Last week, I highlighted a top-down administrative consolidation program—the Chicago-area Back Office Cooperative. This week, I will highlight a grassroots approach.
Kudos to the eight Charlotte-area Habitat for Humanity affiliates for seizing opportunities for mission impact through collaboration. And a nod of thanks also goes to theFoundation for the Carolinas for having the foresight to fund a facilitator to help them navigate the conversation.
Among the insights gained from a recent blog from La Piana Consulting:
- A collective recognition that “more” could be accomplished by working together for mission impact
- Between the eight, the leadership, willingness and capacity to explore what “more” might look like existed
- Five areas to explore was established early: ReStores (funds raised by each ReStore support the local affiliate), family services, development (fundraising), homebuilding and back office administration
- The affiliates started with simple collaborations—joint purchasing of building materials, allowing these efforts to help build trust among them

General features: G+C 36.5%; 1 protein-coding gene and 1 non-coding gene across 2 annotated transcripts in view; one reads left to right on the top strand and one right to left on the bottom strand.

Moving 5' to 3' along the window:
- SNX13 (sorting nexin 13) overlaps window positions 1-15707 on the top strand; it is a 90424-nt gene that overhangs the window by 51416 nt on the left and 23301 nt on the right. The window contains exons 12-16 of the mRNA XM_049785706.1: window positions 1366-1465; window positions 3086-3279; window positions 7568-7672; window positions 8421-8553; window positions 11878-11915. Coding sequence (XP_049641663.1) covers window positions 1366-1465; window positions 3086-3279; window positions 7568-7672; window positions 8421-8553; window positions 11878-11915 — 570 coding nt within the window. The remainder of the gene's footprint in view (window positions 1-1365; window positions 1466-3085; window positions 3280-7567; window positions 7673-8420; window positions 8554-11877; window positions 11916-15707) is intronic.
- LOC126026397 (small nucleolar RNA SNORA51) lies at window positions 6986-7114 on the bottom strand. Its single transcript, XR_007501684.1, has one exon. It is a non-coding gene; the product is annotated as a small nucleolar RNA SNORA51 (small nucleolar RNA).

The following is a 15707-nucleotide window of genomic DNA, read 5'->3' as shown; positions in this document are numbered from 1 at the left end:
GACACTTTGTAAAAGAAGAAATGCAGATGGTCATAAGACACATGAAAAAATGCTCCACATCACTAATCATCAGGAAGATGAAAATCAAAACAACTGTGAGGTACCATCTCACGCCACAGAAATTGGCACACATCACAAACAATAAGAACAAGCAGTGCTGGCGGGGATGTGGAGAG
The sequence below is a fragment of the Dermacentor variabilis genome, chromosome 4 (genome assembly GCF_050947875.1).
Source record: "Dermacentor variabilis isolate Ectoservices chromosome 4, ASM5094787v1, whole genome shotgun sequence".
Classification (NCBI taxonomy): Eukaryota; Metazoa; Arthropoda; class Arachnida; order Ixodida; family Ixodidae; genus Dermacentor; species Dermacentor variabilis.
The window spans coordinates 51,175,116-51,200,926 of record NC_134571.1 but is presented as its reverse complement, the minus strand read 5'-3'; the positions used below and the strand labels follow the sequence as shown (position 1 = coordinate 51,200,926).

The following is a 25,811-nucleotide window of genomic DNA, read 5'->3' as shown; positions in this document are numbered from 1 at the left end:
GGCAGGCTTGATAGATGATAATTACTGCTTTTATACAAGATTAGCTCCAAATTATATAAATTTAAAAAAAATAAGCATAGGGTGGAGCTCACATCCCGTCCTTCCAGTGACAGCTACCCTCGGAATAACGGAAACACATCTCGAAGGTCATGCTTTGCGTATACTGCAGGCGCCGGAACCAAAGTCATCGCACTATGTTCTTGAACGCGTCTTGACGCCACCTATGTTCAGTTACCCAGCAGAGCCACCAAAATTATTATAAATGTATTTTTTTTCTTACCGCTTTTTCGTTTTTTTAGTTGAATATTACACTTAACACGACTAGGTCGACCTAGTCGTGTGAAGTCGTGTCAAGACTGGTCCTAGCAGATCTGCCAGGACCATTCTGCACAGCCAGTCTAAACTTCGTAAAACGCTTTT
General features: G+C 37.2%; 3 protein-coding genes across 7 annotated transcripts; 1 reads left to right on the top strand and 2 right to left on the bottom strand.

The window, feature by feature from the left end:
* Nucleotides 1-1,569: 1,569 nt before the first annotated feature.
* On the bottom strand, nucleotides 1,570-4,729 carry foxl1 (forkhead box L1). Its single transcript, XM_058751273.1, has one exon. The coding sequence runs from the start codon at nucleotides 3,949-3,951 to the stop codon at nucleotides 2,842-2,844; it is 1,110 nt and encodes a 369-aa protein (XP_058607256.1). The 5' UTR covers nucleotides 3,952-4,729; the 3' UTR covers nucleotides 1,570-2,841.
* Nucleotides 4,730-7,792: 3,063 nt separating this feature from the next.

- The trust building occurred during the simple collaborations, allowing more complex collaborations to evolve
- The collaboration wasn’t forced, it grew organically
Meg Robertson, formerly the associate director at Habitat for Humanity of Charlotte and now executive director of the new Metrolina Partners, had this to say about the expected benefits:
“Through a shared services approach, we expect cost savings. Centers of excellence will emerge and local affiliates can redirect operational time into mission-critical delivery and programmatic activities. Overall sharing of best practices and resources will lift all of the affiliates.”
Now put your thinking cap on.
If your organization is an affiliate, do you think collaboration models would result in mission impact?
Learn about these and other concepts used in TPF's approach to philanthropy.
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